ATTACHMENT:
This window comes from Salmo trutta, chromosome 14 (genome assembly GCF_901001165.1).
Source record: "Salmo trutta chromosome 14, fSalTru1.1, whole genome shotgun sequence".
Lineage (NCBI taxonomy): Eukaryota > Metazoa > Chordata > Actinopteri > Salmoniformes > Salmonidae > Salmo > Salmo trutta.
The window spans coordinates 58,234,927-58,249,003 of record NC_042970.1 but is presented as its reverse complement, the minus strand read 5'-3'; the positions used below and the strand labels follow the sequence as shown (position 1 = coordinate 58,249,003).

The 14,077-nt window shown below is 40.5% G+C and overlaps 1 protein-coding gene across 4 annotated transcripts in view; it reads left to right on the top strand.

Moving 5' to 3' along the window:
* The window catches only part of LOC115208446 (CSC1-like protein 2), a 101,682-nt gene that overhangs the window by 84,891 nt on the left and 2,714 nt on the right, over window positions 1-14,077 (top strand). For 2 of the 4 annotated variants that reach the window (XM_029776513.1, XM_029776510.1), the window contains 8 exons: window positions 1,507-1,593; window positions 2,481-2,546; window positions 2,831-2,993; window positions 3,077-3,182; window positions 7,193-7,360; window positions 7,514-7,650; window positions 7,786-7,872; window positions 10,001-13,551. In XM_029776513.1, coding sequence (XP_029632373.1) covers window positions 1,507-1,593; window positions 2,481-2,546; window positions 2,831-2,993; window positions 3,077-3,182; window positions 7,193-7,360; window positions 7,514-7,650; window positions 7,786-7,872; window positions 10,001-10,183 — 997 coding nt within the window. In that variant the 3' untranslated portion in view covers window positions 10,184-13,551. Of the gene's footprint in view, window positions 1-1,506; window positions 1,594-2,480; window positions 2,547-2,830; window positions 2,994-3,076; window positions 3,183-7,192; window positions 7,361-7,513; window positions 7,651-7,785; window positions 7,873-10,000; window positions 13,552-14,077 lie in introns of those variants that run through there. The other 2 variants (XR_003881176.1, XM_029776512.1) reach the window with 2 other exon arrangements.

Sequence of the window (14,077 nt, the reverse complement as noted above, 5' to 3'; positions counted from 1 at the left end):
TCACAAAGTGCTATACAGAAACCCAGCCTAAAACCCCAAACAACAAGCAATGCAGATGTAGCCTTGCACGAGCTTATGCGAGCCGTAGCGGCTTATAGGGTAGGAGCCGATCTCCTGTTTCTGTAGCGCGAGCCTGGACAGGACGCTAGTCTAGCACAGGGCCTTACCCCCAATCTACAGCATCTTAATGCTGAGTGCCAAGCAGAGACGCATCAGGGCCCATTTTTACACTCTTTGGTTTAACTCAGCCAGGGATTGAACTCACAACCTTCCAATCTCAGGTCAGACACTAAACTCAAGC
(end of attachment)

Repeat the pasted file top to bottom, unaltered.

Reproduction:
This window comes from Salmo trutta, chromosome 14 (genome assembly GCF_901001165.1).
Source record: "Salmo trutta chromosome 14, fSalTru1.1, whole genome shotgun sequence".
Lineage (NCBI taxonomy): Eukaryota > Metazoa > Chordata > Actinopteri > Salmoniformes > Salmonidae > Salmo > Salmo trutta.
The window spans coordinates 58,234,927-58,249,003 of record NC_042970.1 but is presented as its reverse complement, the minus strand read 5'-3'; the positions used below and the strand labels follow the sequence as shown (position 1 = coordinate 58,249,003).

The 14,077-nt window shown below is 40.5% G+C and overlaps 1 protein-coding gene across 4 annotated transcripts in view; it reads left to right on the top strand.

Moving 5' to 3' along the window:
* The window catches only part of LOC115208446 (CSC1-like protein 2), a 101,682-nt gene that overhangs the window by 84,891 nt on the left and 2,714 nt on the right, over window positions 1-14,077 (top strand). For 2 of the 4 annotated variants that reach the window (XM_029776513.1, XM_029776510.1), the window contains 8 exons: window positions 1,507-1,593; window positions 2,481-2,546; window positions 2,831-2,993; window positions 3,077-3,182; window positions 7,193-7,360; window positions 7,514-7,650; window positions 7,786-7,872; window positions 10,001-13,551. In XM_029776513.1, coding sequence (XP_029632373.1) covers window positions 1,507-1,593; window positions 2,481-2,546; window positions 2,831-2,993; window positions 3,077-3,182; window positions 7,193-7,360; window positions 7,514-7,650; window positions 7,786-7,872; window positions 10,001-10,183 — 997 coding nt within the window. In that variant the 3' untranslated portion in view covers window positions 10,184-13,551. Of the gene's footprint in view, window positions 1-1,506; window positions 1,594-2,480; window positions 2,547-2,830; window positions 2,994-3,076; window positions 3,183-7,192; window positions 7,361-7,513; window positions 7,651-7,785; window positions 7,873-10,000; window positions 13,552-14,077 lie in introns of those variants that run through there. The other 2 variants (XR_003881176.1, XM_029776512.1) reach the window with 2 other exon arrangements.

Sequence of the window (14,077 nt, the reverse complement as noted above, 5' to 3'; positions counted from 1 at the left end):
TCACAAAGTGCTATACAGAAACCCAGCCTAAAACCCCAAACAACAAGCAATGCAGATGTAGCCTTGCACGAGCTTATGCGAGCCGTAGCGGCTTATAGGGTAGGAGCCGATCTCCTGTTTCTGTAGCGCGAGCCTGGACAGGACGCTAGTCTAGCACAGGGCCTTACCCCCAATCTACAGCATCTTAATGCTGAGTGCCAAGCAGAGACGCATCAGGGCCCATTTTTACACTCTTTGGTTTAACTCAGCCAGGGATTGAACTCACAACCTTCCAATCTCAGGTCAGACACTAAACTCAAGC